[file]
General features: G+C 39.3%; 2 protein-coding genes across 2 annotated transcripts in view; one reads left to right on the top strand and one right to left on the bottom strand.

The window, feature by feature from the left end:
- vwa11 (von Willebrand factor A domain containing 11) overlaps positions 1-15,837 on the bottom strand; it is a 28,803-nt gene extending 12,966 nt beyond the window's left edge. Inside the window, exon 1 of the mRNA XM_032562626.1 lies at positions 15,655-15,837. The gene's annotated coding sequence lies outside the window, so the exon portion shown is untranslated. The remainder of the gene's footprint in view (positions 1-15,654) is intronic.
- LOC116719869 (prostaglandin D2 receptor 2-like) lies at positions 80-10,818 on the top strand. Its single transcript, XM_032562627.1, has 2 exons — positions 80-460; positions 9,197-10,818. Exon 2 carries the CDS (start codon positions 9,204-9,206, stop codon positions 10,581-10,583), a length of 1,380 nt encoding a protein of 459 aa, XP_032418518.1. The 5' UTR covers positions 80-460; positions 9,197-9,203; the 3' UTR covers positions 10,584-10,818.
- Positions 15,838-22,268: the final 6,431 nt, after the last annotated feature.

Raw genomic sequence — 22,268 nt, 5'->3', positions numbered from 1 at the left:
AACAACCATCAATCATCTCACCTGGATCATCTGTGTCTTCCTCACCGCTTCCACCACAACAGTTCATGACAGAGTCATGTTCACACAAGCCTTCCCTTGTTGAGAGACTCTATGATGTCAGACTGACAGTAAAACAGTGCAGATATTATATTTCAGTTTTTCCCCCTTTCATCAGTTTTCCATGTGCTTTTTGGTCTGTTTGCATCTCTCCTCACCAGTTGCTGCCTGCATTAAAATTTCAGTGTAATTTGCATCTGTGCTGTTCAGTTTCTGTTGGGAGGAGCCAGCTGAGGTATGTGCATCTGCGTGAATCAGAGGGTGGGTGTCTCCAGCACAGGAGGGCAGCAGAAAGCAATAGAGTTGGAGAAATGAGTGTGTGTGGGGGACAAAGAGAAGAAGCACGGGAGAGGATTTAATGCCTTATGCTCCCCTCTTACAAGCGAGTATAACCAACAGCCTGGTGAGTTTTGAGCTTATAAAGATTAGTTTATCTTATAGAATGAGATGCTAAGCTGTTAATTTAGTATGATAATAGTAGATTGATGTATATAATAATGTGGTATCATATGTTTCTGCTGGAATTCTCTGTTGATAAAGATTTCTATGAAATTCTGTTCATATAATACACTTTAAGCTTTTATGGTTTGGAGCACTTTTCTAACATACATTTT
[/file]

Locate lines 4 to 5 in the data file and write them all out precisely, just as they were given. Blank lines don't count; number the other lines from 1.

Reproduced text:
- LOC116719869 (prostaglandin D2 receptor 2-like) lies at positions 80-10,818 on the top strand. Its single transcript, XM_032562627.1, has 2 exons — positions 80-460; positions 9,197-10,818. Exon 2 carries the CDS (start codon positions 9,204-9,206, stop codon positions 10,581-10,583), a length of 1,380 nt encoding a protein of 459 aa, XP_032418518.1. The 5' UTR covers positions 80-460; positions 9,197-9,203; the 3' UTR covers positions 10,584-10,818.
- Positions 15,838-22,268: the final 6,431 nt, after the last annotated feature.